Exclusion criteria include age over 70 years, because of the difficulty to use ICTs; history of cardiovascular events (acute myocardial infarction, stroke, etc); musculoskeletal disease that prevents walking; clinically documented neurological and/or neuropsychological that prevents attendance to the healthcare centre; participation in an interventional trial or any other condition that may interfere with the study procedures as assessed by the investigators.

Sample size

The final sample will consist of 200 subjects selected by simple random sampling from among patients with DM2 seen at the healthcare centre. Such subjects will subsequently be randomised in a 1:1 ratio to an intervention group and an attention-control group using Epidat 4.0 software (figure 1).

Figure 1

Flow chart of EMID study.

Sample size has been estimated for the primary study variables. With regard to physical activity increase (daily number of steps), assuming an alpha risk of 0.05 and a beta risk of 0.20, with a SD of 4500 steps/day, 98 subjects would be required in each group (196 in total) to detect an increase by 1850 steps/day in the intervention versus the attention-control group, assuming a 5% dropout rate. As regards adherence to the Mediterranean diet, assuming an alpha risk of 0.05 and a beta risk of 0.20, with a SD of two points,23 with expected losses of 10%, 70 subjects would be required in each group (140 in total) to detect an increase by one point in the total questionnaire score in the intervention as compared with the attention-control group. Therefore, the sample of 200 subjects, 100 per group, that will be recruited, is considered sufficient to test the hypotheses of the project.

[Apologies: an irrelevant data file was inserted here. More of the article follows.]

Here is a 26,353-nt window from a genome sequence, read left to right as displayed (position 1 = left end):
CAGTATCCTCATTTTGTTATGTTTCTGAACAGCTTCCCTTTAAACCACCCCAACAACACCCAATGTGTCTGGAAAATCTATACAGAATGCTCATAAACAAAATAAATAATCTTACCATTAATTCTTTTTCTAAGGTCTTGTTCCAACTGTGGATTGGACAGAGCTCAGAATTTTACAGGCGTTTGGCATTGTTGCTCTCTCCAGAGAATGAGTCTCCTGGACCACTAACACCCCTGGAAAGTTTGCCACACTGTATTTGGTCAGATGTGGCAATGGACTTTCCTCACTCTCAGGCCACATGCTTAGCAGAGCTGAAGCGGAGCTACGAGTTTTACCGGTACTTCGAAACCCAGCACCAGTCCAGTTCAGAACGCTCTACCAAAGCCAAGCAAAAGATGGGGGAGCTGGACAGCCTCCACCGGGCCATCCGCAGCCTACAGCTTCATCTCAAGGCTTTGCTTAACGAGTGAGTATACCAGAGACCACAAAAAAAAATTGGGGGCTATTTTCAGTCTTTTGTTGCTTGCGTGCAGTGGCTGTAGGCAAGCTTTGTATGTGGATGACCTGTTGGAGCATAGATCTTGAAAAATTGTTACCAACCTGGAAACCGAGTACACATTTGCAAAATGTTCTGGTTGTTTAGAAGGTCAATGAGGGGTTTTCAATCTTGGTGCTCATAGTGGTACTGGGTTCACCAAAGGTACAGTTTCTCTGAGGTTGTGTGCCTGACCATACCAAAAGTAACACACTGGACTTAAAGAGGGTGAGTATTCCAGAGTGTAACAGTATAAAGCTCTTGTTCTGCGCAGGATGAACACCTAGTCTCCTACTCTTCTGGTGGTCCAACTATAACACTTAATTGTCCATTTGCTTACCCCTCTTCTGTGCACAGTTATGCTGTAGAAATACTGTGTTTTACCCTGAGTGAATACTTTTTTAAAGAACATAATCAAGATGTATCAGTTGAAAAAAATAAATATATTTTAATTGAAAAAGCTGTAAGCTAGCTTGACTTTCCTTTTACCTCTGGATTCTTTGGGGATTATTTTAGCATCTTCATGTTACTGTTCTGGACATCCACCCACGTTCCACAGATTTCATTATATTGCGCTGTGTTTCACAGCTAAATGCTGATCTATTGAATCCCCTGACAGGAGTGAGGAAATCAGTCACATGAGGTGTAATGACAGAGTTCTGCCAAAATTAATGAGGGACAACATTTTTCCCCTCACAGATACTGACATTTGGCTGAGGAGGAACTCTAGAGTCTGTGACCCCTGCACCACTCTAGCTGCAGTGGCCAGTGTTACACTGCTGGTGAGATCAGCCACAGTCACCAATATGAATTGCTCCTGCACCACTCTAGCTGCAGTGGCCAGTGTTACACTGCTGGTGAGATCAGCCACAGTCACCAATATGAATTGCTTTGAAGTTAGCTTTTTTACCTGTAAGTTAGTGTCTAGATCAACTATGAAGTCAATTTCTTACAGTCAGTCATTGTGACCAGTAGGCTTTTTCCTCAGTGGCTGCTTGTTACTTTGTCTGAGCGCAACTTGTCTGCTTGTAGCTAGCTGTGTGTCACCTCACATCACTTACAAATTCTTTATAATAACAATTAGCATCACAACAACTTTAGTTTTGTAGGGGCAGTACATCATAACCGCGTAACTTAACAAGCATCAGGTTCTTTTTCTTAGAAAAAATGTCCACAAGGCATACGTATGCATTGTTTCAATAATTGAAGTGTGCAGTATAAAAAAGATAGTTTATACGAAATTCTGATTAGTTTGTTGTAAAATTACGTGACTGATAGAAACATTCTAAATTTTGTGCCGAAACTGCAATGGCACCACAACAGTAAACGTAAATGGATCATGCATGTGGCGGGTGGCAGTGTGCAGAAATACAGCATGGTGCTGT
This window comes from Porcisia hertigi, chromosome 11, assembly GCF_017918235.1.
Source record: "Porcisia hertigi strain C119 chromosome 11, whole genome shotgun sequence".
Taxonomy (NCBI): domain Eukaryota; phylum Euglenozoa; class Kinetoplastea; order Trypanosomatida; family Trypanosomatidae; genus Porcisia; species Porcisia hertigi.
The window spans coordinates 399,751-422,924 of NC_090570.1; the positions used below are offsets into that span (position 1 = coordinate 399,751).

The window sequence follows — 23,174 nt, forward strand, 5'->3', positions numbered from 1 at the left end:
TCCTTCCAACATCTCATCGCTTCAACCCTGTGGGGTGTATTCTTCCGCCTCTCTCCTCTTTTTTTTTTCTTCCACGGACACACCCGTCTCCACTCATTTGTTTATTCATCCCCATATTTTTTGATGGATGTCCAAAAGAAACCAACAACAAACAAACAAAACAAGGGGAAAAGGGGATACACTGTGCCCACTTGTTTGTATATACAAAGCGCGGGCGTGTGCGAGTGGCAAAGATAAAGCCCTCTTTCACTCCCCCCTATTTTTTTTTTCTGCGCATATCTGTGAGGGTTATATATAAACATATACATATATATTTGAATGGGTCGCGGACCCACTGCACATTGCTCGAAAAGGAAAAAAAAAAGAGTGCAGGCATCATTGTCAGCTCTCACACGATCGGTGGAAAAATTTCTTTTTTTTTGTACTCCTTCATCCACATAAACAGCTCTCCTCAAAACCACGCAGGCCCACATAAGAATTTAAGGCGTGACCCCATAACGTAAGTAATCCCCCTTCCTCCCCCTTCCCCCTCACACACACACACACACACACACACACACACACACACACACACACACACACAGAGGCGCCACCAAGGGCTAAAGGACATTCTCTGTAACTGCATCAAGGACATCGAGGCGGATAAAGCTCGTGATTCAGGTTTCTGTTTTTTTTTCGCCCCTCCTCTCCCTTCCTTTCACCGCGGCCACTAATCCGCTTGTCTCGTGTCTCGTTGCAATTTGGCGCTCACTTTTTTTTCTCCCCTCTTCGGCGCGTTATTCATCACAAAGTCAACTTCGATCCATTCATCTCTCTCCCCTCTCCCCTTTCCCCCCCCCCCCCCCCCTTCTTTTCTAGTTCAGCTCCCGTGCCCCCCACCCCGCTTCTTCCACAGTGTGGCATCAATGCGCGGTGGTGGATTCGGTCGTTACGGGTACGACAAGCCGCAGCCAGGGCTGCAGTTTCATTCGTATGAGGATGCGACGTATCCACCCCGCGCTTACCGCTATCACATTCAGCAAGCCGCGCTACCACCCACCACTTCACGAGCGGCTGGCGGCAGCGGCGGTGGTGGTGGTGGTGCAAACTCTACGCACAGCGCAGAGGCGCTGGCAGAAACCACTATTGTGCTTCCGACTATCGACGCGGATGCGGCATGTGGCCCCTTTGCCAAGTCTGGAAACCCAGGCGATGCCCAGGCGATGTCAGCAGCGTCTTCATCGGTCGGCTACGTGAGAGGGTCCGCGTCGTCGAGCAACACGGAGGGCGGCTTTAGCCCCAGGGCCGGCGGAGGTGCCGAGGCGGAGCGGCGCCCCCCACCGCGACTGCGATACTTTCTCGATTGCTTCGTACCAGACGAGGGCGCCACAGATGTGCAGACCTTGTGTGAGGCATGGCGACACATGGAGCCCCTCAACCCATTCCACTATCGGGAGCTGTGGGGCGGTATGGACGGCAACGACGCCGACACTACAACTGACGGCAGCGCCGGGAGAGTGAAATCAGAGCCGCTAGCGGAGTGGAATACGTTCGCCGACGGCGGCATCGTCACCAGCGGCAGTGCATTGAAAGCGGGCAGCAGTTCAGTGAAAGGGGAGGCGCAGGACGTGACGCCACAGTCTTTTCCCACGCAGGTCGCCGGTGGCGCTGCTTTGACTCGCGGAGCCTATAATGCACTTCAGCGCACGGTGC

Variables and measurement instruments